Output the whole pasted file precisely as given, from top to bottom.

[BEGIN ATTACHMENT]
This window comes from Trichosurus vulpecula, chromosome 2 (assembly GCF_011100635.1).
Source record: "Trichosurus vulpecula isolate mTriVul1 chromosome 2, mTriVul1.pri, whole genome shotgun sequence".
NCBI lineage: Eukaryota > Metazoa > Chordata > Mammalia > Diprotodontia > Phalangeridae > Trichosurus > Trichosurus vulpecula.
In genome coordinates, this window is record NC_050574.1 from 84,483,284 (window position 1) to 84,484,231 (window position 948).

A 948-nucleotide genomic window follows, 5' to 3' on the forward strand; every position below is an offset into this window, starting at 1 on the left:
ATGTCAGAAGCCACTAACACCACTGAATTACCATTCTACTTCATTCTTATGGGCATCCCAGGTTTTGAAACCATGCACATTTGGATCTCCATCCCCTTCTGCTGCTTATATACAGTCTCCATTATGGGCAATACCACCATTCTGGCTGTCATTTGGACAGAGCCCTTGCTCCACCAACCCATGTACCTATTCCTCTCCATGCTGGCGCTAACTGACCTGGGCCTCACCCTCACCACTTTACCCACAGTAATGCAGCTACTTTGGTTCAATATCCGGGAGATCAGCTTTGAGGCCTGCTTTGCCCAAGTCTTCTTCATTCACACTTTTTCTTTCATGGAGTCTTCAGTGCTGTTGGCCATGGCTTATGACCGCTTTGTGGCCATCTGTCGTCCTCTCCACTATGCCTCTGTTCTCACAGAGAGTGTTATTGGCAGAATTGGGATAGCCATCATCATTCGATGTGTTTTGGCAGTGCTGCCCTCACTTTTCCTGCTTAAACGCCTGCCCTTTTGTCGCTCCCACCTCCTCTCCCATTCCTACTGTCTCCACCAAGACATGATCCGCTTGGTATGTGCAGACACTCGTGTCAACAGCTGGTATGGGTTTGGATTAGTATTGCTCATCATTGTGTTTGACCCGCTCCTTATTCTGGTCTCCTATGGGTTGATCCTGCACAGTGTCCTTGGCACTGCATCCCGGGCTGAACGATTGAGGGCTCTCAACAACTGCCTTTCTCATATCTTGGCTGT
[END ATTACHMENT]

This window comes from Trichosurus vulpecula, chromosome 2 (assembly GCF_011100635.1).
Source record: "Trichosurus vulpecula isolate mTriVul1 chromosome 2, mTriVul1.pri, whole genome shotgun sequence".
NCBI lineage: Eukaryota > Metazoa > Chordata > Mammalia > Diprotodontia > Phalangeridae > Trichosurus > Trichosurus vulpecula.
In genome coordinates, this window is record NC_050574.1 from 84,483,284 (window position 1) to 84,484,231 (window position 948).

A 948-nucleotide genomic window follows, 5' to 3' on the forward strand; every position below is an offset into this window, starting at 1 on the left:
ATGTCAGAAGCCACTAACACCACTGAATTACCATTCTACTTCATTCTTATGGGCATCCCAGGTTTTGAAACCATGCACATTTGGATCTCCATCCCCTTCTGCTGCTTATATACAGTCTCCATTATGGGCAATACCACCATTCTGGCTGTCATTTGGACAGAGCCCTTGCTCCACCAACCCATGTACCTATTCCTCTCCATGCTGGCGCTAACTGACCTGGGCCTCACCCTCACCACTTTACCCACAGTAATGCAGCTACTTTGGTTCAATATCCGGGAGATCAGCTTTGAGGCCTGCTTTGCCCAAGTCTTCTTCATTCACACTTTTTCTTTCATGGAGTCTTCAGTGCTGTTGGCCATGGCTTATGACCGCTTTGTGGCCATCTGTCGTCCTCTCCACTATGCCTCTGTTCTCACAGAGAGTGTTATTGGCAGAATTGGGATAGCCATCATCATTCGATGTGTTTTGGCAGTGCTGCCCTCACTTTTCCTGCTTAAACGCCTGCCCTTTTGTCGCTCCCACCTCCTCTCCCATTCCTACTGTCTCCACCAAGACATGATCCGCTTGGTATGTGCAGACACTCGTGTCAACAGCTGGTATGGGTTTGGATTAGTATTGCTCATCATTGTGTTTGACCCGCTCCTTATTCTGGTCTCCTATGGGTTGATCCTGCACAGTGTCCTTGGCACTGCATCCCGGGCTGAACGATTGAGGGCTCTCAACAACTGCCTTTCTCATATCTTGGCTGT